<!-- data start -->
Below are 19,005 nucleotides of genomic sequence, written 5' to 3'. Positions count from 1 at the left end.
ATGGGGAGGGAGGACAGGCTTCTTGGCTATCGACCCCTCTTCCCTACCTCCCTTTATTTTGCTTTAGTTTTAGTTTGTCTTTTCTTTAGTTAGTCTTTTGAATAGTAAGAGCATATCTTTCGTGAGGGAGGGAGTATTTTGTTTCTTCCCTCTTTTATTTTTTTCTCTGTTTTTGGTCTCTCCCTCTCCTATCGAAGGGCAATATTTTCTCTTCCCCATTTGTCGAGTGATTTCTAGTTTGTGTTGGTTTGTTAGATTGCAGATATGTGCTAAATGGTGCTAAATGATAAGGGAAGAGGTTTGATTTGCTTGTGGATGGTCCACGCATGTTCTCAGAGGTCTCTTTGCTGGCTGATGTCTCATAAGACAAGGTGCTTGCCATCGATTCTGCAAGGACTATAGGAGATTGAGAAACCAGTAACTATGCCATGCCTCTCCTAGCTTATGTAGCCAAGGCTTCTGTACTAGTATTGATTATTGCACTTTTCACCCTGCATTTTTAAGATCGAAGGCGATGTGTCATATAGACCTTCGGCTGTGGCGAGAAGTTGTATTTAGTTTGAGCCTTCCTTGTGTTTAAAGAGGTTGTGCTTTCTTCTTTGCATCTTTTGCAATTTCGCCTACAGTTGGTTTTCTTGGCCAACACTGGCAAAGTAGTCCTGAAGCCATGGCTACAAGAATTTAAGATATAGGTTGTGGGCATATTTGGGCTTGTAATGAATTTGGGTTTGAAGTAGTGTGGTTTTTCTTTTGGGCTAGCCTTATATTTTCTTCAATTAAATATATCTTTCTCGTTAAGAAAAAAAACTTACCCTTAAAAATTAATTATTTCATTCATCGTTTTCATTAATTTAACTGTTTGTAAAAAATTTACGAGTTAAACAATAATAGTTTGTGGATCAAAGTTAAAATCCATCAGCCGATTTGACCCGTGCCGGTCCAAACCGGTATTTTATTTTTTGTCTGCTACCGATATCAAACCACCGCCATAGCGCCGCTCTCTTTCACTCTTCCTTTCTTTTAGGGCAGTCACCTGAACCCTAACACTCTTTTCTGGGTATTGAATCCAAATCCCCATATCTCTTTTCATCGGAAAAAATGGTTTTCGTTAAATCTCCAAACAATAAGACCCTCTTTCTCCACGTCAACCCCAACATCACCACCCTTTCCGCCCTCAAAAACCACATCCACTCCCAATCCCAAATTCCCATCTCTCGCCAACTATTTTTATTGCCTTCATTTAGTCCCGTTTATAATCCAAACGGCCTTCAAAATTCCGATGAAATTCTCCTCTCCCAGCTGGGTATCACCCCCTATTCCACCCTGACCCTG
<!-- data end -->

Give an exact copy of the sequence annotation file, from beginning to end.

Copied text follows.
Below are 19,005 nucleotides of genomic sequence, written 5' to 3'. Positions count from 1 at the left end.
ATGGGGAGGGAGGACAGGCTTCTTGGCTATCGACCCCTCTTCCCTACCTCCCTTTATTTTGCTTTAGTTTTAGTTTGTCTTTTCTTTAGTTAGTCTTTTGAATAGTAAGAGCATATCTTTCGTGAGGGAGGGAGTATTTTGTTTCTTCCCTCTTTTATTTTTTTCTCTGTTTTTGGTCTCTCCCTCTCCTATCGAAGGGCAATATTTTCTCTTCCCCATTTGTCGAGTGATTTCTAGTTTGTGTTGGTTTGTTAGATTGCAGATATGTGCTAAATGGTGCTAAATGATAAGGGAAGAGGTTTGATTTGCTTGTGGATGGTCCACGCATGTTCTCAGAGGTCTCTTTGCTGGCTGATGTCTCATAAGACAAGGTGCTTGCCATCGATTCTGCAAGGACTATAGGAGATTGAGAAACCAGTAACTATGCCATGCCTCTCCTAGCTTATGTAGCCAAGGCTTCTGTACTAGTATTGATTATTGCACTTTTCACCCTGCATTTTTAAGATCGAAGGCGATGTGTCATATAGACCTTCGGCTGTGGCGAGAAGTTGTATTTAGTTTGAGCCTTCCTTGTGTTTAAAGAGGTTGTGCTTTCTTCTTTGCATCTTTTGCAATTTCGCCTACAGTTGGTTTTCTTGGCCAACACTGGCAAAGTAGTCCTGAAGCCATGGCTACAAGAATTTAAGATATAGGTTGTGGGCATATTTGGGCTTGTAATGAATTTGGGTTTGAAGTAGTGTGGTTTTTCTTTTGGGCTAGCCTTATATTTTCTTCAATTAAATATATCTTTCTCGTTAAGAAAAAAAACTTACCCTTAAAAATTAATTATTTCATTCATCGTTTTCATTAATTTAACTGTTTGTAAAAAATTTACGAGTTAAACAATAATAGTTTGTGGATCAAAGTTAAAATCCATCAGCCGATTTGACCCGTGCCGGTCCAAACCGGTATTTTATTTTTTGTCTGCTACCGATATCAAACCACCGCCATAGCGCCGCTCTCTTTCACTCTTCCTTTCTTTTAGGGCAGTCACCTGAACCCTAACACTCTTTTCTGGGTATTGAATCCAAATCCCCATATCTCTTTTCATCGGAAAAAATGGTTTTCGTTAAATCTCCAAACAATAAGACCCTCTTTCTCCACGTCAACCCCAACATCACCACCCTTTCCGCCCTCAAAAACCACATCCACTCCCAATCCCAAATTCCCATCTCTCGCCAACTATTTTTATTGCCTTCATTTAGTCCCGTTTATAATCCAAACGGCCTTCAAAATTCCGATGAAATTCTCCTCTCCCAGCTGGGTATCACCCCCTATTCCACCCTGACCCTG